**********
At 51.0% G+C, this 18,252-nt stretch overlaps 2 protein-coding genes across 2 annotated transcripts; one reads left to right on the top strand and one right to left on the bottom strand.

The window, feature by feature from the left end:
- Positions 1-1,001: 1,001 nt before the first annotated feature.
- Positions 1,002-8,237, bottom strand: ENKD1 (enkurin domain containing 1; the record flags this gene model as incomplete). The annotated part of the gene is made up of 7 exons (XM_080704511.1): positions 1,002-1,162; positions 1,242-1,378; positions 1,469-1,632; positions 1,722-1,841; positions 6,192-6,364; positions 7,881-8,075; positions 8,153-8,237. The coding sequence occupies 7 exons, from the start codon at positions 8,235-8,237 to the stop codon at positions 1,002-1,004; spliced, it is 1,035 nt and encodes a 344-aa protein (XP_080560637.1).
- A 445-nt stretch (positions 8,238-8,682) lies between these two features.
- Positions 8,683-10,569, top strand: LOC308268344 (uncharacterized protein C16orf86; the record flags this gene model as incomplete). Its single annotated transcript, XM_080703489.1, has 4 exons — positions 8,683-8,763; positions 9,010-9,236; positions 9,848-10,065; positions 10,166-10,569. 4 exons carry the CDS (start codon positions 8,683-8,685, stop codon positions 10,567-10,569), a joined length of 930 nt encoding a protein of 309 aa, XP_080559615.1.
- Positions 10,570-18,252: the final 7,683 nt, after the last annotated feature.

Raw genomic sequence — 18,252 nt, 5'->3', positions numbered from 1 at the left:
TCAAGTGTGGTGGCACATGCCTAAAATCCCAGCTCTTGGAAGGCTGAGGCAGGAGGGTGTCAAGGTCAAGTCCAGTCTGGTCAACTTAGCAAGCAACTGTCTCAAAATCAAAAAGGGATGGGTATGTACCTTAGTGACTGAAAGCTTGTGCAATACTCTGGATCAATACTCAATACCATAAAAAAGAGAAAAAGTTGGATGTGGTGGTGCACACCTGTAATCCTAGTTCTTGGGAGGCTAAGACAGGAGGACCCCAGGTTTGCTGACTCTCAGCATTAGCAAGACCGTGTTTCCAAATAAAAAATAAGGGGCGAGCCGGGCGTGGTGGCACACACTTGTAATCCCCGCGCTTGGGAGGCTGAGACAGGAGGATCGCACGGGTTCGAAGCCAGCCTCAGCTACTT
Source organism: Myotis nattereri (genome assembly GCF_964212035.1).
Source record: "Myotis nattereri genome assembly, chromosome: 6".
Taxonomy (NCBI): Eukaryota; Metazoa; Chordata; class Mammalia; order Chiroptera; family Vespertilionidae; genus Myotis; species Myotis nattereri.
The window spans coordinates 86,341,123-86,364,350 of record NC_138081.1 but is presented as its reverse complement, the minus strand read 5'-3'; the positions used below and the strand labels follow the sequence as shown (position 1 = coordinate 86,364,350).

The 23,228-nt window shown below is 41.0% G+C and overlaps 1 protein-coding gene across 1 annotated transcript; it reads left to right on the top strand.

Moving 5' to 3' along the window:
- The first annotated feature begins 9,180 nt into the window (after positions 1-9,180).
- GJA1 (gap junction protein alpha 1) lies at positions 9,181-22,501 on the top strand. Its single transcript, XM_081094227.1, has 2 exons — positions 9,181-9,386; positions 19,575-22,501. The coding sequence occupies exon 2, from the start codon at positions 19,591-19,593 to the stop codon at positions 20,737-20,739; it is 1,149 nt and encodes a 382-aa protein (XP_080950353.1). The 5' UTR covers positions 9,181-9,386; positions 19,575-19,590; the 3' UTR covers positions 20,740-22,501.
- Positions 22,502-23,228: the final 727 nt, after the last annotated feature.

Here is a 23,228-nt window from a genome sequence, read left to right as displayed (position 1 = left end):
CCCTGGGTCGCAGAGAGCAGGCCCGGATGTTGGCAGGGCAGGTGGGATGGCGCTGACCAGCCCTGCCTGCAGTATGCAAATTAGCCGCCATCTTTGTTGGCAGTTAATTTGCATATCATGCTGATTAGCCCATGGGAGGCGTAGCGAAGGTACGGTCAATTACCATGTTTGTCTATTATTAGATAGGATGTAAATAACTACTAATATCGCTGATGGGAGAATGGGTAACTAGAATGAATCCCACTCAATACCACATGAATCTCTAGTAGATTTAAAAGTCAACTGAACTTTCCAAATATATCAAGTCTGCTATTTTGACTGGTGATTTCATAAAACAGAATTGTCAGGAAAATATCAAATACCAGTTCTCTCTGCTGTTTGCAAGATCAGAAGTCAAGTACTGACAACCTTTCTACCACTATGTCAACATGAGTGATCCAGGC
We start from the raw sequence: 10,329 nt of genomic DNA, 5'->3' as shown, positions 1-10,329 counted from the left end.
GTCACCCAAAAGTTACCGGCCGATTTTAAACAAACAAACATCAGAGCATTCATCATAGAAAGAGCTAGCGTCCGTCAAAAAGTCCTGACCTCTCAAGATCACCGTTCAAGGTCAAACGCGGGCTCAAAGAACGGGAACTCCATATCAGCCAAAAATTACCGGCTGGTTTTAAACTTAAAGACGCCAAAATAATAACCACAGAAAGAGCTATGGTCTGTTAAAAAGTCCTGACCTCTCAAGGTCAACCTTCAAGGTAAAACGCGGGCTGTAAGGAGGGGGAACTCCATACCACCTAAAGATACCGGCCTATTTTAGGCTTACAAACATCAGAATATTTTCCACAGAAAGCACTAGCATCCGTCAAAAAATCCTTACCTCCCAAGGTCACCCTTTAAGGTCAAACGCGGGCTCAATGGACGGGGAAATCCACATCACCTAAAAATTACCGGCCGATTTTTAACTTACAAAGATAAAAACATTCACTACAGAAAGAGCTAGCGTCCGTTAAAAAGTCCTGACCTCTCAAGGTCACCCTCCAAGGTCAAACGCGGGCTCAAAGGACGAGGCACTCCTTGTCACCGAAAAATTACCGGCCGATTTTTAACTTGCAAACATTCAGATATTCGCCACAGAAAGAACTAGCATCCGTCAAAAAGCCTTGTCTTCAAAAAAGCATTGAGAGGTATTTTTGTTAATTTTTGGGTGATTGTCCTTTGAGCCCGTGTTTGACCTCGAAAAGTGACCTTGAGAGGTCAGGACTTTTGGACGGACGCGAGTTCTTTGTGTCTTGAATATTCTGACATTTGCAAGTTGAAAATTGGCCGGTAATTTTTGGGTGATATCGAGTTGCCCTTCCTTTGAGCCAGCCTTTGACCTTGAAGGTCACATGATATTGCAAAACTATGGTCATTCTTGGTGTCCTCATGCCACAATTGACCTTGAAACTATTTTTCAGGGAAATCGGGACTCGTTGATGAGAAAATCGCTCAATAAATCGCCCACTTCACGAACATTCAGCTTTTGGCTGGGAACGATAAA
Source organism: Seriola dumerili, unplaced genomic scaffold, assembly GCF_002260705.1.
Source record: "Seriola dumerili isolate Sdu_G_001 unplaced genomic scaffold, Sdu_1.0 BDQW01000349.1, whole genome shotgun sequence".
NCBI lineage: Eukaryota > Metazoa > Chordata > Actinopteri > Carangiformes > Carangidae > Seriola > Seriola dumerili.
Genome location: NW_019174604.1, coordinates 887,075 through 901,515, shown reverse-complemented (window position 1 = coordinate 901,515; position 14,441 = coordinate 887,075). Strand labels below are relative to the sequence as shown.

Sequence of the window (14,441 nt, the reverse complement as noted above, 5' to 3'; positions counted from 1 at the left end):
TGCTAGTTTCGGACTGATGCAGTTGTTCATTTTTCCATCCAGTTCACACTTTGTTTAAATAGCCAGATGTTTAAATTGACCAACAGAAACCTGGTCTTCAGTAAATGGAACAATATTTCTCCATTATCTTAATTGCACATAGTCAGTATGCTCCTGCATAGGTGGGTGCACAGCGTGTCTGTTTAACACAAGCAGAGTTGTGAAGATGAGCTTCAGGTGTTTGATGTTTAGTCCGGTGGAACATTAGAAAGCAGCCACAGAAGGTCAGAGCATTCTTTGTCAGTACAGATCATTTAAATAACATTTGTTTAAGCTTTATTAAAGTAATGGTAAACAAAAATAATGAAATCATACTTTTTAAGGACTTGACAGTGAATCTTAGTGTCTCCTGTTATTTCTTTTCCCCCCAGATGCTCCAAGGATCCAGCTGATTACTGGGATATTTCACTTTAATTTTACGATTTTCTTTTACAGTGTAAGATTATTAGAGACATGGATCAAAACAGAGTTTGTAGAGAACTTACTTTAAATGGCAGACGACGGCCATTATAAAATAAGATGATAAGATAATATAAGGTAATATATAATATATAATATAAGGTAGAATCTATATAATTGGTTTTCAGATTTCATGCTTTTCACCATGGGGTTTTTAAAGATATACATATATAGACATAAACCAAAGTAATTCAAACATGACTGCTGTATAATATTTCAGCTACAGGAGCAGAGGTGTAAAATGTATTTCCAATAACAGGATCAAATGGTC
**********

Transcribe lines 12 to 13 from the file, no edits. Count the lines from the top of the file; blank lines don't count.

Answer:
Taxonomy (NCBI): Eukaryota; Metazoa; Chordata; class Mammalia; order Chiroptera; family Vespertilionidae; genus Myotis; species Myotis nattereri.
The window spans coordinates 86,341,123-86,364,350 of record NC_138081.1 but is presented as its reverse complement, the minus strand read 5'-3'; the positions used below and the strand labels follow the sequence as shown (position 1 = coordinate 86,364,350).